Hallucinogens are among the oldest known group of drugs. They alter human perception and mood. Under the influence of hallucinogens, people see images, hear sounds, and feel things that seem real but are not. Some hallucinogens are also able to produce rapid, intense mood swings. These compounds are typically found in some plants, fungi, mushrooms (or their extracts) or are synthetically produced. [2] Common hallucinogens include LSD, PCP, Psilocybin, and Salvia:


LSD (d-lysergic acid diethylamide) is one of the most potent perception-changing chemicals. It is manufactured from lysergic acid, which is found in ergot, a fungus that grows on rye and other grains. Users may call it acid, blotter, cubes, microdot, yellow sunshine, blue heaven, cid, dots, mellow yellow, or windowpane.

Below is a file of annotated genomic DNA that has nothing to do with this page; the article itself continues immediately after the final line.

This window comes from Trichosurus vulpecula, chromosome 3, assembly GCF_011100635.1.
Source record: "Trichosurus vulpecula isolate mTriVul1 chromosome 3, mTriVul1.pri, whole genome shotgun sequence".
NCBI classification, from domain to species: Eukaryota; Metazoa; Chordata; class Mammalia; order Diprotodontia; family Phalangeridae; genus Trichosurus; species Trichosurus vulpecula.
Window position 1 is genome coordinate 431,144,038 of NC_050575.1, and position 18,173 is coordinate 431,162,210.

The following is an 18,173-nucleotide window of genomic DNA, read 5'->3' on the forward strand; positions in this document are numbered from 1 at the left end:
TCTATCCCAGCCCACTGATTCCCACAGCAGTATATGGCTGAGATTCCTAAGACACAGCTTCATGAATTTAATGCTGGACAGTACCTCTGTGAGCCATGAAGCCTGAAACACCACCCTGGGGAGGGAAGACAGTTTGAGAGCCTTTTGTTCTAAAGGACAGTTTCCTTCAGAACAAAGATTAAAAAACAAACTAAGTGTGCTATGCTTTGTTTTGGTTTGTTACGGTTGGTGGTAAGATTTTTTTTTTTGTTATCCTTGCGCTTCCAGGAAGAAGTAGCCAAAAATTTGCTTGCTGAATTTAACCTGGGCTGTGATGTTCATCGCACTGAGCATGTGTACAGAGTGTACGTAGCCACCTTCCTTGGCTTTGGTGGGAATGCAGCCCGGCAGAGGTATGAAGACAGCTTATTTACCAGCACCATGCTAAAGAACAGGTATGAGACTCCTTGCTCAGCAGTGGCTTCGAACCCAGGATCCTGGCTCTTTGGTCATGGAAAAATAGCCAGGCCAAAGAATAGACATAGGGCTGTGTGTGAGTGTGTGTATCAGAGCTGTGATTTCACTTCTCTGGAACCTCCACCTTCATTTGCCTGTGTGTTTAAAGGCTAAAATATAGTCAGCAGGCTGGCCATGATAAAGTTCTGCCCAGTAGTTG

Some hallucinogens come from mushrooms (psilocybin), cacti (mescaline), and other plants (cannabis, salvia). Of these, cannabis and psilocybin are almost always used in their natural form. 

How Is LSD Used?

LSD is sold in tablets, capsules, and, occasionally, liquid form. It is usually taken orally. LSD is often added to absorbent paper, which is then divided into decorated pieces, each equivalent to one dose.

LSD changes sensations and feelings in people under its influence. Users may feel several emotions at once or swing rapidly from one emotion to another. Experiences may seem to ‘cross-over’ different senses, giving the user the feeling of hearing colors and seeing sounds.

What Are the Risks Associated with LSD Use?

In large doses, the drug produces delusions and visual hallucinations and causes the user’s sense of time and self to be altered. The experiences and changes may be frightening and can cause panic.

Some LSD users experience severe, terrifying thoughts and feelings of despair, fear of losing control, or fear of insanity and death while using LSD. Users can also experience flashbacks or recurrences of certain aspects of the drug experience for years after use.